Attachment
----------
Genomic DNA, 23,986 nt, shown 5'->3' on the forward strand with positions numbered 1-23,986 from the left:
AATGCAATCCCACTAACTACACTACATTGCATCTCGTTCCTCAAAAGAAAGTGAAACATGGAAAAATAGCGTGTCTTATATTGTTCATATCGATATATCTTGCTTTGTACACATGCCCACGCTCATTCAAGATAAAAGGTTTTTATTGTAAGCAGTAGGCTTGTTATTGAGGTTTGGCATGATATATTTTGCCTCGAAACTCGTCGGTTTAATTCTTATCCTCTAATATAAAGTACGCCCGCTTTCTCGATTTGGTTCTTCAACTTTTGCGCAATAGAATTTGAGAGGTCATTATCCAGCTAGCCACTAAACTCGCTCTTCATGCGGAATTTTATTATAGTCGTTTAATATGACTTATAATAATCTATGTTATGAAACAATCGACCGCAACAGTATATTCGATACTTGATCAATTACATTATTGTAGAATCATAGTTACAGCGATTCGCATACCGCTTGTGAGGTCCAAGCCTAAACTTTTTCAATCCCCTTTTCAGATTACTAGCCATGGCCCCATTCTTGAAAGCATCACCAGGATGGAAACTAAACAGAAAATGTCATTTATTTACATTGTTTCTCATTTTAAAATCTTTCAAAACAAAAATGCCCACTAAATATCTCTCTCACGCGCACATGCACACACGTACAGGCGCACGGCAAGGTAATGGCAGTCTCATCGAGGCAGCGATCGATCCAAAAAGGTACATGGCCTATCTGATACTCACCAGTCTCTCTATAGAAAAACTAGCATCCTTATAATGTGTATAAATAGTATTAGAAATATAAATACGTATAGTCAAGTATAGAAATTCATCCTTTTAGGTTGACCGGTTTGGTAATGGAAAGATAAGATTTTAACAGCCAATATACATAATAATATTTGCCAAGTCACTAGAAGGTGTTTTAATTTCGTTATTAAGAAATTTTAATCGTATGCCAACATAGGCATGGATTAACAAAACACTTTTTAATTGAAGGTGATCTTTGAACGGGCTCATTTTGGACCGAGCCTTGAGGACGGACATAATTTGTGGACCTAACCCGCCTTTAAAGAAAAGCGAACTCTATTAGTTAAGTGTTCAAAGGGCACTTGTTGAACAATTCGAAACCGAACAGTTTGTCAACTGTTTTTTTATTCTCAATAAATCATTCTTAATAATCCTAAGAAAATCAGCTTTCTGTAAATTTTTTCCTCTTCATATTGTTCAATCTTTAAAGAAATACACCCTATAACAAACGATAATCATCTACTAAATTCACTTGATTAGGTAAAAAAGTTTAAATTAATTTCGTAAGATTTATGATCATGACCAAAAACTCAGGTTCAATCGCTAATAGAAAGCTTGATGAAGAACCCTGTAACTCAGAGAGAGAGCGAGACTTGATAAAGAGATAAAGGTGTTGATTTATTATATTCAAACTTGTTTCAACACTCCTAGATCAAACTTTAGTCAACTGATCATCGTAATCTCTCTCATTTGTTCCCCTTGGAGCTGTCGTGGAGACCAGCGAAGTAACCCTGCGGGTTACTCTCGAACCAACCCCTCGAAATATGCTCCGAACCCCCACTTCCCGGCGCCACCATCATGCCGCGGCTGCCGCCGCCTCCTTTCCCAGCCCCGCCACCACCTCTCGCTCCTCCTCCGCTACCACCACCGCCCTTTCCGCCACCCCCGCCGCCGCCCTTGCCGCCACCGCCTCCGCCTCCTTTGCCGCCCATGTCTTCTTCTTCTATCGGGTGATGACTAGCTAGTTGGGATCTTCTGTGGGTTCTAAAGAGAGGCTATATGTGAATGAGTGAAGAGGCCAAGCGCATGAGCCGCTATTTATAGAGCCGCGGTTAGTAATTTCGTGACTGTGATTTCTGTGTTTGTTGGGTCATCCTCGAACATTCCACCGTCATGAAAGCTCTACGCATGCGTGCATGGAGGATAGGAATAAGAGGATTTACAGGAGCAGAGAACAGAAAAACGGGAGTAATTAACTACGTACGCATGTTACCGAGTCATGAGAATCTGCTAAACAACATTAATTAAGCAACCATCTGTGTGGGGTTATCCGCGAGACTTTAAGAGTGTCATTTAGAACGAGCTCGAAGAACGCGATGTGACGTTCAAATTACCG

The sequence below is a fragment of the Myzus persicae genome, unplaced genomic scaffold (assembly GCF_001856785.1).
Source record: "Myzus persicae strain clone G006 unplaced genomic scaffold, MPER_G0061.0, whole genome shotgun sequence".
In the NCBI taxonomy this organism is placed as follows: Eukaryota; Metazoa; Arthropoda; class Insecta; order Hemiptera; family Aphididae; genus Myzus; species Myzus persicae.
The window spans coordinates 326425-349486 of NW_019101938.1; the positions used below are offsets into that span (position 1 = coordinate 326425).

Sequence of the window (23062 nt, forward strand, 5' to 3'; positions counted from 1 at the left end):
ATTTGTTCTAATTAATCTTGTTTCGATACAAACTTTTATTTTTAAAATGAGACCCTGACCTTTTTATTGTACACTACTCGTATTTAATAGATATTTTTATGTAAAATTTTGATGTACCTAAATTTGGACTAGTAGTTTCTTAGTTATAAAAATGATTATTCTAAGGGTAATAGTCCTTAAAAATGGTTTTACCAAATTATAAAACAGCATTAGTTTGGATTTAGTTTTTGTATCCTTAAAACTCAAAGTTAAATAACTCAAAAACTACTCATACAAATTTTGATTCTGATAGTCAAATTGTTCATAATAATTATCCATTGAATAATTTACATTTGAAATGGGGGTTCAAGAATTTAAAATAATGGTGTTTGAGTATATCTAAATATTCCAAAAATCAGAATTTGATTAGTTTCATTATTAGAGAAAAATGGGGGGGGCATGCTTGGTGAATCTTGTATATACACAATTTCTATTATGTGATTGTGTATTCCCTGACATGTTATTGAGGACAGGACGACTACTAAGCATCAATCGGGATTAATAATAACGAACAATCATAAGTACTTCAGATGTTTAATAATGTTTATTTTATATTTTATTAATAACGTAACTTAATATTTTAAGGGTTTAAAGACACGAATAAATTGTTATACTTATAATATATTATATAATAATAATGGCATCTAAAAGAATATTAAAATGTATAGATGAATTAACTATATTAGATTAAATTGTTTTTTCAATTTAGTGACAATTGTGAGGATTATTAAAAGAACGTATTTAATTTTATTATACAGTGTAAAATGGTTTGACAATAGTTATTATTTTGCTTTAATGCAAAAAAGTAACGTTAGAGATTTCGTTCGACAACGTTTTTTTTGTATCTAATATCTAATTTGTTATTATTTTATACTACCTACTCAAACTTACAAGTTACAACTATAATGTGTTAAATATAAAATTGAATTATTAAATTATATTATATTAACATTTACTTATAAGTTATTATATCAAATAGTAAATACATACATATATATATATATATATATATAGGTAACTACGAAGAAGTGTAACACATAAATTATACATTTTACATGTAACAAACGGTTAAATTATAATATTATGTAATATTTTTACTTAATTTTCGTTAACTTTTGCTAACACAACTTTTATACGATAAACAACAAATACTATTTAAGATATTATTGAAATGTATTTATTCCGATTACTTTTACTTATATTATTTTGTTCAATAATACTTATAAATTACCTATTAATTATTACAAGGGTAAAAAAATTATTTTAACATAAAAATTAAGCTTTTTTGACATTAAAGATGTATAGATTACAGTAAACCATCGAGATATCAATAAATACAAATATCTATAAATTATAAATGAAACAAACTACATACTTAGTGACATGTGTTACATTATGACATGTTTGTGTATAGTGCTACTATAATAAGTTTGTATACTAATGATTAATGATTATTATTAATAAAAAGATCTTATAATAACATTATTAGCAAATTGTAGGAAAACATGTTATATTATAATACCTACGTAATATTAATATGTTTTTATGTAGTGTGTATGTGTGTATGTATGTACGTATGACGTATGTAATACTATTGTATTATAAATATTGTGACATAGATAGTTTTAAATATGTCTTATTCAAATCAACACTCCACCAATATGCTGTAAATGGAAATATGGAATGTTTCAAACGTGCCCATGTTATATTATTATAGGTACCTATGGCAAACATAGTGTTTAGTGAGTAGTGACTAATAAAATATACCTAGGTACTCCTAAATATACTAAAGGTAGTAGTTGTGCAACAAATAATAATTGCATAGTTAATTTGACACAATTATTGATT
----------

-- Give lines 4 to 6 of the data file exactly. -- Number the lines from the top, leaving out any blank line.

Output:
Source record: "Myzus persicae strain clone G006 unplaced genomic scaffold, MPER_G0061.0, whole genome shotgun sequence".
In the NCBI taxonomy this organism is placed as follows: Eukaryota; Metazoa; Arthropoda; class Insecta; order Hemiptera; family Aphididae; genus Myzus; species Myzus persicae.
The window spans coordinates 326425-349486 of NW_019101938.1; the positions used below are offsets into that span (position 1 = coordinate 326425).